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ARS Home » Midwest Area » Lexington, Kentucky » Forage-animal Production Research » Research » Publications at this Location » Publication #282365

Title: Stocker growth on rye and ryegrass pastures affects subsequent feedlot gains and carcass traits

item CLEERE, J - Texas A&M University
item ROUQUETTE, F - Texas A&M University
item HERRING, A - Texas A&M University
item HOLLOWAY, J - Texas A&M University
item WARRINGTON, B - Texas A&M University
item LONG, C - Texas A&M University
item POND, K - Texas Tech University
item MILLER, M - Texas Tech University
item Aiken, Glen

Submitted to: Forage and Grazinglands
Publication Type: Peer Reviewed Journal
Publication Acceptance Date: 4/26/2012
Publication Date: 5/24/2012
Citation: Cleere, J.J., Rouquette, F.M., Herring, A.D., Holloway, J.W., Warrington, B.G., Long, C.R., Pond, K.R., Miller, M.F., Aiken, G.E. 2012. Stocker growth on rye and ryegrass pastures affects subsequent feedlot gains and carcass traits. Forage and Grazinglands. doi:10.1094/FG-2012-0524-01-RS.

Interpretive Summary: Stocker and/or feeder operators preferentially purchase animals with visually-apparent reduced gains and body condition in anticipation of accelerated, compensatory gains during the next phase of their operation. With increasing prices and demand for stocker and feeder cattle, economic implications dictate pasture management strategies of either optimum gain per animal or gain per ha. For those who rely on stocker and/or feeder operations, they must project gain per animal and related cost of gain for sale versus ownership decisions. Those who have a vertically-integrated strategy with continuous ownership through the feedlot can rely upon data sets such as this which show that animals with low gains during the grazing backgrounding phase may not fully compensate during the finishing phase. In addition, reduced gains on pasture during the stocker phase can result in reduced carcass weights with smaller ribeye areas. The increasing energy demands and resultant increased costs of fertilizer and feed grains has had industry-changing directions toward enhanced gain on pastures for heavier weight of cattle entering the feedlot and shorter duration of feedlot residence. Therefore, this research will have implications on cattle producers who are retaining ownership from pasture to feedlot. Detailed databases on stocker growth on pasture and expected gains in feedlot will continue to expand in importance for management with evolving factors such as feed costs and animal inventory affecting economy of scale of the beef industry.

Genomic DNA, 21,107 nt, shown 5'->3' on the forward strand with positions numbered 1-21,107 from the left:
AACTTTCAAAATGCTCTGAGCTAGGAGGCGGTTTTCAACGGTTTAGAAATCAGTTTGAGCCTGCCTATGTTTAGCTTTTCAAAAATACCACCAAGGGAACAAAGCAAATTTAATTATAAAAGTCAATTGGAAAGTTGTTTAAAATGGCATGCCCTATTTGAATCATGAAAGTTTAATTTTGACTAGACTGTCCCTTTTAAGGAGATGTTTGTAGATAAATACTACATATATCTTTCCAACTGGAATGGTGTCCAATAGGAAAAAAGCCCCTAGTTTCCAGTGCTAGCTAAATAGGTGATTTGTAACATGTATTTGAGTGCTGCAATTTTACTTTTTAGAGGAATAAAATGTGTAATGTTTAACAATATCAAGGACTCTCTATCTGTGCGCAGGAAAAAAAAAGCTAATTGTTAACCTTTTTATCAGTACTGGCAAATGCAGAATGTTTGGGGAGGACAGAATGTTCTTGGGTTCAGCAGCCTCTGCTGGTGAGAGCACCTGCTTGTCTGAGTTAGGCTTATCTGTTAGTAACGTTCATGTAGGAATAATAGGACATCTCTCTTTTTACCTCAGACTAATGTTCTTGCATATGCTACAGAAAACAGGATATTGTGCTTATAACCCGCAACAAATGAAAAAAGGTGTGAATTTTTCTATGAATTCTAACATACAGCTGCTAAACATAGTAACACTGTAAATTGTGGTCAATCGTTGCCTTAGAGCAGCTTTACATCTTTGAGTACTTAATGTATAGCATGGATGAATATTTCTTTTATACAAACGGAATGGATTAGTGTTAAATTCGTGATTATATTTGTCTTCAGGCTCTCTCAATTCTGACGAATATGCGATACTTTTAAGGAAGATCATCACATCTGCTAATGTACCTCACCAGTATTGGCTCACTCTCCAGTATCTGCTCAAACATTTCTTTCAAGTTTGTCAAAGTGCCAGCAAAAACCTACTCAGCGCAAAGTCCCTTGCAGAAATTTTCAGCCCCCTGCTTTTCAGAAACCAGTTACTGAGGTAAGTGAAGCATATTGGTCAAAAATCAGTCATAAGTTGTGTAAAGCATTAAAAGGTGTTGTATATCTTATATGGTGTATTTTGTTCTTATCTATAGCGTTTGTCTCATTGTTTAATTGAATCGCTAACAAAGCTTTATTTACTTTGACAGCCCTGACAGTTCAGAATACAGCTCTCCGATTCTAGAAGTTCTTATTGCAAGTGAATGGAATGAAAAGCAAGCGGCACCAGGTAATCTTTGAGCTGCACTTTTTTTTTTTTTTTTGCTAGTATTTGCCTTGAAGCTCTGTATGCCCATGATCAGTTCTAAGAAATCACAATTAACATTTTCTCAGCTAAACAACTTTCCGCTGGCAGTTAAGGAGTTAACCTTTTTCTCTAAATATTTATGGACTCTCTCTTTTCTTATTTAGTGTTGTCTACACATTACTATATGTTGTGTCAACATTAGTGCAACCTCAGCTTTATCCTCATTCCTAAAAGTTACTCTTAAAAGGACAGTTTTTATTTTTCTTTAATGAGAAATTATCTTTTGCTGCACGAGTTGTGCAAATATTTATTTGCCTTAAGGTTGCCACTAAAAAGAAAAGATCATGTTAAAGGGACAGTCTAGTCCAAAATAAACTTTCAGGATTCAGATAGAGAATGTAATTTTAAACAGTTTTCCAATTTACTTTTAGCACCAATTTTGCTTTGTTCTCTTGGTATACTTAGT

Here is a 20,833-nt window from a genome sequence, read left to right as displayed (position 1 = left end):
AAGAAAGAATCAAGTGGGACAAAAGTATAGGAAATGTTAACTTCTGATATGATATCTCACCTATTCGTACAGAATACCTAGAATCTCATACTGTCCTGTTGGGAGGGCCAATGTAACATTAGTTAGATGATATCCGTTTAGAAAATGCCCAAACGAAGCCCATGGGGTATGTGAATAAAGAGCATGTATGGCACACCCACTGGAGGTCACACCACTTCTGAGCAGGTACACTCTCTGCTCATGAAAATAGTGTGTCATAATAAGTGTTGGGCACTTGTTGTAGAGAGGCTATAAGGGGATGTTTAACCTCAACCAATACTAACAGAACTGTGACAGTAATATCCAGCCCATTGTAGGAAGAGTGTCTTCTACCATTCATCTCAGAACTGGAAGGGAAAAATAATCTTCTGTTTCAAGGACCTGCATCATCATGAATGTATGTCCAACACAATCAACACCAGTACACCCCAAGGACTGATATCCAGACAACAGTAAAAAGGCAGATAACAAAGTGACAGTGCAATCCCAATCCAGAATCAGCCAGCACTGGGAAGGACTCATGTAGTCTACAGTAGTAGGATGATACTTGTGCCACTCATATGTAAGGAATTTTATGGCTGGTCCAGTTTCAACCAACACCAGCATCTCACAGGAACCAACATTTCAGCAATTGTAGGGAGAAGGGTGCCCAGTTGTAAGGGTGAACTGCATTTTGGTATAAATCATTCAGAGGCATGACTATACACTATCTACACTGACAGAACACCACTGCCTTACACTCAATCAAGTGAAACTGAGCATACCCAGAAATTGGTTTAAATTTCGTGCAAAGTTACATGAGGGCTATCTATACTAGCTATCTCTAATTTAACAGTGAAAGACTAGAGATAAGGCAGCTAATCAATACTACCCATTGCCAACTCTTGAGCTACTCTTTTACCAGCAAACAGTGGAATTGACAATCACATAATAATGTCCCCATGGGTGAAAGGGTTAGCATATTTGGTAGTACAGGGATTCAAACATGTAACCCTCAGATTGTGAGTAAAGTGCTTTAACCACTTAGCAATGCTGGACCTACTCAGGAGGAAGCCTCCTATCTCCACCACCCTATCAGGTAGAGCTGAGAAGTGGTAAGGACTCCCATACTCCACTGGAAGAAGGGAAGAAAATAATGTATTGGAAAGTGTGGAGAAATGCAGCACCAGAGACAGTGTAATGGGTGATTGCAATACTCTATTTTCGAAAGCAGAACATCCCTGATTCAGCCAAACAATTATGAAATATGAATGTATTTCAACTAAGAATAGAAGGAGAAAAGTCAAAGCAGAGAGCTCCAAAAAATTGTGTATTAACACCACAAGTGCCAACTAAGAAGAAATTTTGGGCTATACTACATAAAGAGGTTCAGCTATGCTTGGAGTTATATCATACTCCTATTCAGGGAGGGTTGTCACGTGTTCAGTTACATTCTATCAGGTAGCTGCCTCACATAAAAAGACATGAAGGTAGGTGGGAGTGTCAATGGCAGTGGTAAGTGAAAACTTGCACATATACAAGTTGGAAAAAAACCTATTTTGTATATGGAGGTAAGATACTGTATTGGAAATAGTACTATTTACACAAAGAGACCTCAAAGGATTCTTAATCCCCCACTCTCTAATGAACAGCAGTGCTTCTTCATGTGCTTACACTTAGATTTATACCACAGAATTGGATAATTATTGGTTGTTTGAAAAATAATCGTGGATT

Technical Abstract: Stocker calves were stocked on annual rye (Secale cereale L.) and ryegrass (Lolium multiflorum Lam.) pastures using stocking strategies (STK) to create graded levels of gain to assess subsequent growth rates, feedlot performance, and carcass traits. During two consecutive years, yearling Angus, Hereford, and Brahman crossbred steers (n = 109) and heifers (n = 67) were exposed to different STK on rye plus ryegrass pastures in a humid environment at Overton (OVT); and Angus steers (n = 92) were stocked on ryegrass at different STK in a semi-arid environment at Uvalde (UVL). Animals exposed to STK were partitioned into pasture gain groups (Low, Medium, High) based on one-half of one standard deviation from the mean. Feedlot gain of OVT heifers and UVL steers were not affected by previous pasture ADG. The OVT steers with Medium and Low pasture gain had higher feedlot ADG than High gain steers (P < 0.05). Final feedlot weights for Low gain animals from both OVT and UVL were lower than the High pasture gain animals (P < 0.05). Hot carcass weight was positively related to weight gain on pasture across OVT and UVL groups. Other carcass traits for OVT steers and heifers were only marginally affected by growth rate on pasture. Stocker gain on winter pasture was the most significant component of lifetime performance and full compensatory gains were not made in feedlot.